— Geet (@geet_s) April 28, 2016
The feedback we got on our demos was very interesting. These students belong to a demographic we don’t typically get to hear from, and their commentary gave me some lightning bolts of insight that will be valuable to our work.
As with VR, some of the demos we showed were on devices they had not seen or used yet, and it’s always nice to see someone enjoy a device or demo that has become old hat to me.
Because we live and breathe emerging technologies, we tend to get jaded about new devices far too quickly. So, a reset is always welcome.
What we’re going to be doing in the near future
— AMIS, Oracle & Java (@AMISnl) May 9, 2016
Then, June 2-3, we’re returning to the Netherlands to attend and support AMIS 25. The event celebrates the 25th anniversary of AMIS (@AMISnl), and they’ve decided to throw an awesome conference at what sounds like a sweet venue, “Hangaar 2” at the former military airport Valkenburg in Katwijk outside Amsterdam.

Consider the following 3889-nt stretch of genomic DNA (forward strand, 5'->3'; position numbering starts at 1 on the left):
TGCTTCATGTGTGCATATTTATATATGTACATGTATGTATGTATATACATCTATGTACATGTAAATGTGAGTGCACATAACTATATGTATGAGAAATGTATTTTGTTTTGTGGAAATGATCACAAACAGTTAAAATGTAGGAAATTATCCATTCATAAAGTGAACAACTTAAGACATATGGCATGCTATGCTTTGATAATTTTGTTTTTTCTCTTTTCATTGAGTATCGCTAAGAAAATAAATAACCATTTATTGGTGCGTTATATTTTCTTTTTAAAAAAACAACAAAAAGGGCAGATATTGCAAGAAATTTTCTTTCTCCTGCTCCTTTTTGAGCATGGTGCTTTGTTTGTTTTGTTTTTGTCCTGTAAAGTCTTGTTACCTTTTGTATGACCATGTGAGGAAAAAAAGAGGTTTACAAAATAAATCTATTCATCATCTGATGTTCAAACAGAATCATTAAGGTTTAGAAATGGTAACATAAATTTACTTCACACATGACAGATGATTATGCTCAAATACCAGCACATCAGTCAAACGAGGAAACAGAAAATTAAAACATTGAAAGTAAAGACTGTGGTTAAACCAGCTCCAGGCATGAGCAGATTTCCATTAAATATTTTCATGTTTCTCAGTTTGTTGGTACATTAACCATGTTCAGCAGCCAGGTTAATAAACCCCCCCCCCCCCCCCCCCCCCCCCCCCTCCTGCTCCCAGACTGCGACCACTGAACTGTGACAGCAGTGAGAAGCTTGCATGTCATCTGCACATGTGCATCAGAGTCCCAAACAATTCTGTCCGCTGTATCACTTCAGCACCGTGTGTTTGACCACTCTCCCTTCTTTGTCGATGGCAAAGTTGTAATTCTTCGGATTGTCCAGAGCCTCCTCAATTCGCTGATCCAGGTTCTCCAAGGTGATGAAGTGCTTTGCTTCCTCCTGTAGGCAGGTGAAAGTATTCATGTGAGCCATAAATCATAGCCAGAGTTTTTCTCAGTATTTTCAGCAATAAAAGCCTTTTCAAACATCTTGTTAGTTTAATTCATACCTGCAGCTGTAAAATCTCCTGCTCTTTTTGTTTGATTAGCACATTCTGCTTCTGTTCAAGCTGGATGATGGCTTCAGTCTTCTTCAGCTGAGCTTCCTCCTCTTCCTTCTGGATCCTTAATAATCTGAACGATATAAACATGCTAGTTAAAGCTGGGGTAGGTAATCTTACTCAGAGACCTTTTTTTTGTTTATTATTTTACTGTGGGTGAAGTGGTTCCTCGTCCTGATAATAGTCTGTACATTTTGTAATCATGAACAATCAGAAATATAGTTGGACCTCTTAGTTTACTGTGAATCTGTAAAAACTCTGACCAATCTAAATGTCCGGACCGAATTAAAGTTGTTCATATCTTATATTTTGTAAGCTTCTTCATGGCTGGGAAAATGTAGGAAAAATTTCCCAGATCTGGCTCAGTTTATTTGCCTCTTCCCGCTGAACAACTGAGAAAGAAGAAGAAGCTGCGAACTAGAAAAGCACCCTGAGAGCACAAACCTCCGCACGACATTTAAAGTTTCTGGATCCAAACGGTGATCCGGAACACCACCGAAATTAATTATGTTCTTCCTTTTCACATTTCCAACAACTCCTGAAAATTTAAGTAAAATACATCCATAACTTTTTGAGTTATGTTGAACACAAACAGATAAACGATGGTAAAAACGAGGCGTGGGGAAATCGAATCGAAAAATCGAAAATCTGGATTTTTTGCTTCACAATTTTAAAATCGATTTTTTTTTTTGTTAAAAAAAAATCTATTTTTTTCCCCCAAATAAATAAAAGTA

Our GVP, Jeremy Ashley (@jrwashley) will be speaking, as will Mark. Noel will be showing the Smart Office, Mark will be showing his Developer Experience (DX) tools, and Tawny will be conducting some VR research, all in the Experience Zone.
I’ve really enjoyed collaborating with AMIS in the past, and I’m very excited for this conference/celebration.
After a brief stint at home, we’re on the road again in late June for Kscope16, which is both an awesome conference and happily, the last show of the conference year. OpenWorld doesn’t count.
We have big fun plans this year, as always, so stay tuned for details.
Stuff you might have missed
Finally, here are some interesting tidbits I collected in my absence from blogging.